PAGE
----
If a secondary infection is suspected, you may be prescribed antibiotics at the same time. Additionally, if EH is near the eyes, a consultation with an ophthalmologist is advised—the herpes simplex virus can affect the eyes and cause scarring of the cornea.


Can EH be prevented? To stop the spread of the virus from one person to another, the National Eczema Association (NEA) recommends the following tips:

  • If you have AD or another inflammatory skin condition, avoid contact with people who have cold sores.
  • Don’t share personal items like lipstick, silverware, or cups with people who have the herpes simplex virus.

Additional preventive measures include:

  • Try your best to keep AD and other skin disorders under control.
  • Minimize your eczema triggers.
  • To protect your skin, moisturize after bathing or showering.
  • Take your medications as prescribed by your healthcare provider.
  • If you experience an unexplained flare-up of eczema symptoms, see your physician.
  • Wash your hands to reduce the risk of catching or spreading infection.
  • Ask potential sexual partners if they have a history of genital herpes. If they do, refrain from sexual contact with them.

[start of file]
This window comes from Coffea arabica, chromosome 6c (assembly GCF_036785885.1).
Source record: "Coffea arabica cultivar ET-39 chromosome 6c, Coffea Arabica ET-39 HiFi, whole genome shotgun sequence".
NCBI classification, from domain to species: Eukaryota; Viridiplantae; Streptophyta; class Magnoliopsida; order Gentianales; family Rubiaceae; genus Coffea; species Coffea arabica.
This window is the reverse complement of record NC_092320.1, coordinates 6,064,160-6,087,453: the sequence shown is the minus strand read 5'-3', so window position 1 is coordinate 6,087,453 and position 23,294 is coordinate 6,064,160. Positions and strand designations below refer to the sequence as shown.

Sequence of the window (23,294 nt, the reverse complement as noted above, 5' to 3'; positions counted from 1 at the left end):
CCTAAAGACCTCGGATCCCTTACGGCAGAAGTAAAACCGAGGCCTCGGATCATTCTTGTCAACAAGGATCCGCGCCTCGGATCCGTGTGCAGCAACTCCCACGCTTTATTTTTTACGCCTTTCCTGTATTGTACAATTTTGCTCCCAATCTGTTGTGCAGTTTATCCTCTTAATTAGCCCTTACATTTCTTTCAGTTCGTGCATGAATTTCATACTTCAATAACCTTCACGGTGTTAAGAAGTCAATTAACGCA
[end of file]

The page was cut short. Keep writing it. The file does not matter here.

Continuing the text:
• To minimize your risk of acquiring the herpes virus during sex, use a condom to protect yourself from sexually transmitted infections (STIs).

A Word From Verywell

If you have an unexplained red, blistery rash accompanied by a fever (especially if you have a history of atopic dermatitis or another skin condition) see your doctor as soon as possible. The quicker you can get a proper diagnosis and begin treatment, the better your chances are of having a successful recovery and reducing possible complications.

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Article Sources
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  • American Academy of Dermatology. Herpes simplex.

  • British Association of Dermatologists. Eczema Heperticum.

  • Liaw FY, Huang CF, Hsueh JT, Chiang CP. Eczema herpeticum. Canadian Family Physician. 2012;58(12):1358–1361.

  • National Eczema Association. Eczema Heperticum.

  • Rerinck HC, Kamann S, Wollenberg A. Eczema herpeticatum. Der Hautarzt. 2006;57(7):586-591. doi:10.1007/s00105-006-1168-x

  • Rerinck HC, Kamann S, Wollenberg A. Eczema herpeticatum. Pathogenese und Therapie. 2006;57(7):586-591. doi:10.1007/s00105-006-1168-x